Raise your hand if you've ever heard the saying "On the internet, nobody knows you're a dog."
This adage began life as the caption of a cartoon published by The New Yorker in 1993. It features two dogs: one sitting on a chair in front of a computer, speaking to a second dog sitting on the floor. As of 2000, the panel was the most reproduced cartoon from "The New Yorker."
Now raise your hand if you knew what the Internet was in 1993...
Initially, some argued that the cartoon marked a critical moment in Internet history, when it moved from being the exclusive domain of geeks and academics, to being a topic of general interest.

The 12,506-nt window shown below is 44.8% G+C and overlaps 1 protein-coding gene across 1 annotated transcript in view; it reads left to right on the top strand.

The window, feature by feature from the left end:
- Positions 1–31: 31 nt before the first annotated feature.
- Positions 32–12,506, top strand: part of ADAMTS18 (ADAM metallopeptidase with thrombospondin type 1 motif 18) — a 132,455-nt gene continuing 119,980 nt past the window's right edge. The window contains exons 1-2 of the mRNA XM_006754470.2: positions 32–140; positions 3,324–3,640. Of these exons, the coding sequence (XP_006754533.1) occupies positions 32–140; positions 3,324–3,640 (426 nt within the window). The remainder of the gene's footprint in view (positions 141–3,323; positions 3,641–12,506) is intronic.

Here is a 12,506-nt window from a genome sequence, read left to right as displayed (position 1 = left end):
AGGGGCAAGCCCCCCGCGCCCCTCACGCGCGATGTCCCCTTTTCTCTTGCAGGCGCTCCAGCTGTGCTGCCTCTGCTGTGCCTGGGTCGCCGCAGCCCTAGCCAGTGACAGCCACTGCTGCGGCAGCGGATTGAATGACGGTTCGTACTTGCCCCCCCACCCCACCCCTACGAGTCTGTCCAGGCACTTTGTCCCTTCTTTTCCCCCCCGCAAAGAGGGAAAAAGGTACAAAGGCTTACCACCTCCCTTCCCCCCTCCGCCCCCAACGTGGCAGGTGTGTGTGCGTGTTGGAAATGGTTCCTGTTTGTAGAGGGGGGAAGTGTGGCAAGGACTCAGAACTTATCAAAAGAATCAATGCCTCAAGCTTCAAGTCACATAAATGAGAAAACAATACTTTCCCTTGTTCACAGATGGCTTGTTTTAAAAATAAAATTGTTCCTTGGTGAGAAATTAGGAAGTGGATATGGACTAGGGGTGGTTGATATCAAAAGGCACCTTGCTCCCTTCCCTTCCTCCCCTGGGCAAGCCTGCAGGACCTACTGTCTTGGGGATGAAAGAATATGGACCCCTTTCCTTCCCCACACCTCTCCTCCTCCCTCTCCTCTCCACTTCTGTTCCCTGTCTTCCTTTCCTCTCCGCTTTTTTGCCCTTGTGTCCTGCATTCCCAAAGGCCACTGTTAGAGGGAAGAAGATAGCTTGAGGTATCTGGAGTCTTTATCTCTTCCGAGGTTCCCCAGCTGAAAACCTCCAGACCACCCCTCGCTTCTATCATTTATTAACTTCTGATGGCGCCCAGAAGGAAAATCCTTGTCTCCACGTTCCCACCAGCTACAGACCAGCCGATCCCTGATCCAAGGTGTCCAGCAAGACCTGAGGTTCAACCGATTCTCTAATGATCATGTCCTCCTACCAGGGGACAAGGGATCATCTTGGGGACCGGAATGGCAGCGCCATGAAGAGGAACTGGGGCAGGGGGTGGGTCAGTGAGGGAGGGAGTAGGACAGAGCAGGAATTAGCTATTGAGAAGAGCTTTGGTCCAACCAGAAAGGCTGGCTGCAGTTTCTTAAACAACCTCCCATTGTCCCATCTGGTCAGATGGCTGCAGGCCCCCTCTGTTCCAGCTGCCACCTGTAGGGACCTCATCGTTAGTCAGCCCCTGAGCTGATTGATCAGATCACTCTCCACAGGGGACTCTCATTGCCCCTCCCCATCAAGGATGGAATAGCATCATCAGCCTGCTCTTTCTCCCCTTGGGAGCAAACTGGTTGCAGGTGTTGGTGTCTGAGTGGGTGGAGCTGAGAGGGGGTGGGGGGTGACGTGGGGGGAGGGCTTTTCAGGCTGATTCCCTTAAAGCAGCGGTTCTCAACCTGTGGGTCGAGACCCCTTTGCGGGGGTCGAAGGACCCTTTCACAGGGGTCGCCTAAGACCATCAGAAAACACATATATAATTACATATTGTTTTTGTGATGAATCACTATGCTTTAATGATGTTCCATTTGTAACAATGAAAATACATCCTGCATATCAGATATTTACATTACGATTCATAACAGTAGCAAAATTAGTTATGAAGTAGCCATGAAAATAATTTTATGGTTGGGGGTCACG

To others, the cartoon symbolizes an understanding of Internet privacy that stresses the ability of users to anonymously send and receive messages.
But what does this concept mean for you, a professional?
Simply put, on the Internet, nobody will know whether you are a two or a two hundred person operation, nor an expert with one or twenty years of experience - unless your online presentation is unprofessional.
If you have a professional looking website, use Twitter, Facebook and other social media appropriately, upload professional photos instead of candid snapshots, users will think that you are smart, current, honest and dependable.
If you are going to put yourself out there, whatever you do, it better be sharp, and classy.
Otherwise, users will assume you are a dog.